Vogue editor shares her life as a trend setter
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Vogue editor shares her life as a trend setter
  • 차지혜 기자
  • 승인 2008.05.06 00:00
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This is my daughter, Lucy. Isn’t she cute?” said Lee Myung-hee (’82, Mass Communication), the editor-in-chief of Vogue Korea, pointing at a picture of her Martiz. This one phrase suddenly swept away the tension I had before and made the atmosphere much warmer. When thinking of an editor-in-chief of a fashion magazine, people immediately imagine the character in the movie The Devil Wears Prada, who always seems to be so sensitive and mean to her employees. However, contrary to that prevailing prejudice, Lee was a kind and soft person who provided a comfortable atmosphere for her guests, making them feel her like an older sister next door.

 

             Lee describes herself as a shy, introverted person. “My college friends were shocked when they found out what I am doing right now, working with different people from all over the world. This is because I used to be a very passive and inactive person,” said Lee. How then did such a shy girl turned out to be the most admired person in the Korean fashion world?

 

Lee says she becomes a different person when she is at work. “Personally, I admit that I am not a gifted genius, and there are so many people like me. However, whenever I work, I have this challenging spirit in myself that believes nobody else can do this but me and that helps me do better than just simple ‘best.’” Lee added that aside from her passion for work, she is just a normal person who does not even know how to ride a bike. 

 

Although Lee and the ‘devil’ in the movie have different personalities, Lee admits that their lives are somewhat similar. “Our daily lives might look quite the same, in that both of us are busy people. As the editor-in-chief of fashion magazine, we are also the first person to be invited whenever a big fashion event is held,”

 

Before Lee made it to the top of the fashion world, she spent 15 years working in different places after graduating university. Lee first worked in a public relations office of a large enterprise until her friend offered her a job as a journalist of a student magazine, “Junior.” According to Lee, she said ‘yes’ without hesitation, giving away her holiday bonus. Starting from that moment, her long lasting relationship with magazines began. She worked for four magazines before Vogue, namely Junior, Mademoiselle, World Women, and Chic Magazine.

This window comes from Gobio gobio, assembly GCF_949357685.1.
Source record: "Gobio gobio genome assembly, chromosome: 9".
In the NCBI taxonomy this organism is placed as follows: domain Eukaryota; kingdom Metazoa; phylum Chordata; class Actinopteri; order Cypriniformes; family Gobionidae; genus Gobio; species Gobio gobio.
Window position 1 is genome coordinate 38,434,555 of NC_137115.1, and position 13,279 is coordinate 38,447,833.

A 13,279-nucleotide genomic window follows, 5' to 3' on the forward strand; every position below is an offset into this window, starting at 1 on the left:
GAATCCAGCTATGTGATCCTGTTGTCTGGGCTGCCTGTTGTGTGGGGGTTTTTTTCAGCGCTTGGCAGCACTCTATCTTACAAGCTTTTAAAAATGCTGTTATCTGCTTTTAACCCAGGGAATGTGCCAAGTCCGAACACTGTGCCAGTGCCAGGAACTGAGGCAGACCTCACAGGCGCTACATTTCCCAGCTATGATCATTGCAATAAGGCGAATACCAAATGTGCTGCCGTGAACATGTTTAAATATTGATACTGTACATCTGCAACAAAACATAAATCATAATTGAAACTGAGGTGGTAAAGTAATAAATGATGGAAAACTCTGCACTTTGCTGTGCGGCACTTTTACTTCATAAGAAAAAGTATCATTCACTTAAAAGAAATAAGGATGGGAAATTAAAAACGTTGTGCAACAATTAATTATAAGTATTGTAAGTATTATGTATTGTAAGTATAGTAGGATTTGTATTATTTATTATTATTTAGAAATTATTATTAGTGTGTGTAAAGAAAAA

Lee says a career in journalism was more exciting than she thought it would be. “Working for the magazine was really interesting. Interviewing, collecting data and writing. The job was new to me but at the same time, exciting and attractive. So I really worked hard. Then, people came to acknowledge me as time went by, and I finally got the job as the first editor-in-chief of Vogue!” said Lee.

 

One might think that working for 12 years there have been times when Lee wanted to quit her job. She explained her feelings in this unexpected manner. “Every morning when I have to get up and go to work, I think of resigning.. But when I am at work, my endorphin comes out which gives me unceasing energy to forget about resigning.”

 

Lee receives innumerable e-mails from youngsters, indicating that there is a vast number of people who wish to work in the fashion magazine industry. “Whenever people ask me about my life is as a fashion editor, I always tell them that it is a 3D job. You need both physical and mental strength. We don’t want someone who wants the title and fame as an editor-in-chief. Rather, we want someone who has guts and talent,” said Lee. “We now live in a competitive society where many people wanting the same job. If you want to survive and succeed, I would recommend you to plan your future step by step, and keep working until the day you become the best in that field,” Lee added.

 


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